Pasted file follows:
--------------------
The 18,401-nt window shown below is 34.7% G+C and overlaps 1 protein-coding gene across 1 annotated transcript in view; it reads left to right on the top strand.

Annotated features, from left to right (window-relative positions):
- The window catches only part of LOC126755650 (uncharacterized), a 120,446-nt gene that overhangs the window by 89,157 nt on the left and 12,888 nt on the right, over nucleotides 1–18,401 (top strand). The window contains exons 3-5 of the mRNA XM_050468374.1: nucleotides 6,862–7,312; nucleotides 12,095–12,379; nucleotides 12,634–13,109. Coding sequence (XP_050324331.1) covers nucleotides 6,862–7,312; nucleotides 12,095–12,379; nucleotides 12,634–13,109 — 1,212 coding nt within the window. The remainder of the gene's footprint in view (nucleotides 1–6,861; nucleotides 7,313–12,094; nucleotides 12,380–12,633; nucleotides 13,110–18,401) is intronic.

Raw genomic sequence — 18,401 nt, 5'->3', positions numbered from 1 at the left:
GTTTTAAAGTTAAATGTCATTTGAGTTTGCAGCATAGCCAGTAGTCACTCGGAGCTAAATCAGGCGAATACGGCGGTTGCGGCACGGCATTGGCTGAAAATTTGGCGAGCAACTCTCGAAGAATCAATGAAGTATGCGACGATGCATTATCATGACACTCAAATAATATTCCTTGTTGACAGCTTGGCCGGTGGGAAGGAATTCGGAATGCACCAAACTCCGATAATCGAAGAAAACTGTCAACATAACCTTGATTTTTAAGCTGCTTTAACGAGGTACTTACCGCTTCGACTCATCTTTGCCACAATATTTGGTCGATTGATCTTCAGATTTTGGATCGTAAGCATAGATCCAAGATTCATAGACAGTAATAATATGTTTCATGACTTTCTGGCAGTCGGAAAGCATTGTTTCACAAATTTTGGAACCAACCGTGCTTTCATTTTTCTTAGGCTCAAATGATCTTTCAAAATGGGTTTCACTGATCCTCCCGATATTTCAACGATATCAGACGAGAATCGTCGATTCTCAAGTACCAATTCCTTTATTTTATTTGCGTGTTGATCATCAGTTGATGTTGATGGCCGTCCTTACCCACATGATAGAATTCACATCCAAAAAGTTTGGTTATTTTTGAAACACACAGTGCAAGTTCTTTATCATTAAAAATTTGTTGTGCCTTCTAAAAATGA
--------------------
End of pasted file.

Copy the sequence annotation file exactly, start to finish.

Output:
The 18,401-nt window shown below is 34.7% G+C and overlaps 1 protein-coding gene across 1 annotated transcript in view; it reads left to right on the top strand.

Annotated features, from left to right (window-relative positions):
- The window catches only part of LOC126755650 (uncharacterized), a 120,446-nt gene that overhangs the window by 89,157 nt on the left and 12,888 nt on the right, over nucleotides 1–18,401 (top strand). The window contains exons 3-5 of the mRNA XM_050468374.1: nucleotides 6,862–7,312; nucleotides 12,095–12,379; nucleotides 12,634–13,109. Coding sequence (XP_050324331.1) covers nucleotides 6,862–7,312; nucleotides 12,095–12,379; nucleotides 12,634–13,109 — 1,212 coding nt within the window. The remainder of the gene's footprint in view (nucleotides 1–6,861; nucleotides 7,313–12,094; nucleotides 12,380–12,633; nucleotides 13,110–18,401) is intronic.

Raw genomic sequence — 18,401 nt, 5'->3', positions numbered from 1 at the left:
GTTTTAAAGTTAAATGTCATTTGAGTTTGCAGCATAGCCAGTAGTCACTCGGAGCTAAATCAGGCGAATACGGCGGTTGCGGCACGGCATTGGCTGAAAATTTGGCGAGCAACTCTCGAAGAATCAATGAAGTATGCGACGATGCATTATCATGACACTCAAATAATATTCCTTGTTGACAGCTTGGCCGGTGGGAAGGAATTCGGAATGCACCAAACTCCGATAATCGAAGAAAACTGTCAACATAACCTTGATTTTTAAGCTGCTTTAACGAGGTACTTACCGCTTCGACTCATCTTTGCCACAATATTTGGTCGATTGATCTTCAGATTTTGGATCGTAAGCATAGATCCAAGATTCATAGACAGTAATAATATGTTTCATGACTTTCTGGCAGTCGGAAAGCATTGTTTCACAAATTTTGGAACCAACCGTGCTTTCATTTTTCTTAGGCTCAAATGATCTTTCAAAATGGGTTTCACTGATCCTCCCGATATTTCAACGATATCAGACGAGAATCGTCGATTCTCAAGTACCAATTCCTTTATTTTATTTGCGTGTTGATCATCAGTTGATGTTGATGGCCGTCCTTACCCACATGATAGAATTCACATCCAAAAAGTTTGGTTATTTTTGAAACACACAGTGCAAGTTCTTTATCATTAAAAATTTGTTGTGCCTTCTAAAAATGA